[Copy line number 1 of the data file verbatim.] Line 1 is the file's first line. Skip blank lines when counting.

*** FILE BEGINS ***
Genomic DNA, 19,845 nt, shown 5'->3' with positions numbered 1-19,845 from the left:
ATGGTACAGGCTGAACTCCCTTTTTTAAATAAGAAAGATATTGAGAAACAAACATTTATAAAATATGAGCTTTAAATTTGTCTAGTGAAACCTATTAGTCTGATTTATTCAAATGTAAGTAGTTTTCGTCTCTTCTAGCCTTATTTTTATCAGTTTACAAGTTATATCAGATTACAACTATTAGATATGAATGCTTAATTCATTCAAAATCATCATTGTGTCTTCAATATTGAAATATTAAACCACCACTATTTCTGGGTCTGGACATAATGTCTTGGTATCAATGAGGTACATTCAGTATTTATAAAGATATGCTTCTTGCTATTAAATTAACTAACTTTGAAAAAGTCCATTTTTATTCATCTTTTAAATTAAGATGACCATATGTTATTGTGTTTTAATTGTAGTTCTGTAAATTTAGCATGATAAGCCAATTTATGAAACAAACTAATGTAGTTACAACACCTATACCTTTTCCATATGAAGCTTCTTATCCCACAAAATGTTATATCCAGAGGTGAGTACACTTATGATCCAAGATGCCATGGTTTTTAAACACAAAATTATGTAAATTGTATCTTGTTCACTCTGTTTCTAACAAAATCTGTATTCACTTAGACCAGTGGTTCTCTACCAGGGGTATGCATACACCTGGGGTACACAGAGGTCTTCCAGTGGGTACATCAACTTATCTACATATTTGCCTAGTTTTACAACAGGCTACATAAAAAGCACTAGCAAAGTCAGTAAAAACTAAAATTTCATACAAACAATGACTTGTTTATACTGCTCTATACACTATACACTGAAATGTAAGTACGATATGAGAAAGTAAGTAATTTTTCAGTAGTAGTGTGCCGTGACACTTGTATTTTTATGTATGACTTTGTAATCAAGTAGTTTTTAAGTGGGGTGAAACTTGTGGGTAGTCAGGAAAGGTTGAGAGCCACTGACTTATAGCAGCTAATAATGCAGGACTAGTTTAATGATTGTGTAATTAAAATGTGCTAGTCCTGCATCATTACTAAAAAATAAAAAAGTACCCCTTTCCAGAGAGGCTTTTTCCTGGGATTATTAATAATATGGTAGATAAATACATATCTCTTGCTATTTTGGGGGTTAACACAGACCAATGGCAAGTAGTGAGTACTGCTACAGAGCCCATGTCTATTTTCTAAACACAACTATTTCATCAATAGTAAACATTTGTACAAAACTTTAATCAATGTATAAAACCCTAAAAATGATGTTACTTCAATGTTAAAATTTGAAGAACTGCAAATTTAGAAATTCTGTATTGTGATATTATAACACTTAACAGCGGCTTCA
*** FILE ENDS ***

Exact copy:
Genomic DNA, 19,845 nt, shown 5'->3' with positions numbered 1-19,845 from the left: